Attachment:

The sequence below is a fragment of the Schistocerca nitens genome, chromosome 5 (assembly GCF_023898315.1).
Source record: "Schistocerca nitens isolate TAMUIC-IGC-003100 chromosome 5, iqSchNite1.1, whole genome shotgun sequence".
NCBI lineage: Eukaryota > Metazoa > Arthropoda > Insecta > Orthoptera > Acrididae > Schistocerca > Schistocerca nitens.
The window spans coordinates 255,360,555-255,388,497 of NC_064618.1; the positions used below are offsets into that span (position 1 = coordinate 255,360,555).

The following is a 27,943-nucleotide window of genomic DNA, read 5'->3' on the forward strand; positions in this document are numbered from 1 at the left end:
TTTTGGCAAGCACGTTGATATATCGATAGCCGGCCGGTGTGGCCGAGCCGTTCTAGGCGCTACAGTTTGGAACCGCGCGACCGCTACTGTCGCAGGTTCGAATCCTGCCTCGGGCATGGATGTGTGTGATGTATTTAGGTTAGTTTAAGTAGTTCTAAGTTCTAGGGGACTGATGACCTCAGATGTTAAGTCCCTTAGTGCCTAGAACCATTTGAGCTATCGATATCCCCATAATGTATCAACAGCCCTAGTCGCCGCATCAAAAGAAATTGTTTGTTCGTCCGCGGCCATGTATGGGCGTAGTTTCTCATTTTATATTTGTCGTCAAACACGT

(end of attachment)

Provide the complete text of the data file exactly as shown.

The sequence below is a fragment of the Schistocerca nitens genome, chromosome 5 (assembly GCF_023898315.1).
Source record: "Schistocerca nitens isolate TAMUIC-IGC-003100 chromosome 5, iqSchNite1.1, whole genome shotgun sequence".
NCBI lineage: Eukaryota > Metazoa > Arthropoda > Insecta > Orthoptera > Acrididae > Schistocerca > Schistocerca nitens.
The window spans coordinates 255,360,555-255,388,497 of NC_064618.1; the positions used below are offsets into that span (position 1 = coordinate 255,360,555).

The following is a 27,943-nucleotide window of genomic DNA, read 5'->3' on the forward strand; positions in this document are numbered from 1 at the left end:
TTTTGGCAAGCACGTTGATATATCGATAGCCGGCCGGTGTGGCCGAGCCGTTCTAGGCGCTACAGTTTGGAACCGCGCGACCGCTACTGTCGCAGGTTCGAATCCTGCCTCGGGCATGGATGTGTGTGATGTATTTAGGTTAGTTTAAGTAGTTCTAAGTTCTAGGGGACTGATGACCTCAGATGTTAAGTCCCTTAGTGCCTAGAACCATTTGAGCTATCGATATCCCCATAATGTATCAACAGCCCTAGTCGCCGCATCAAAAGAAATTGTTTGTTCGTCCGCGGCCATGTATGGGCGTAGTTTCTCATTTTATATTTGTCGTCAAACACGT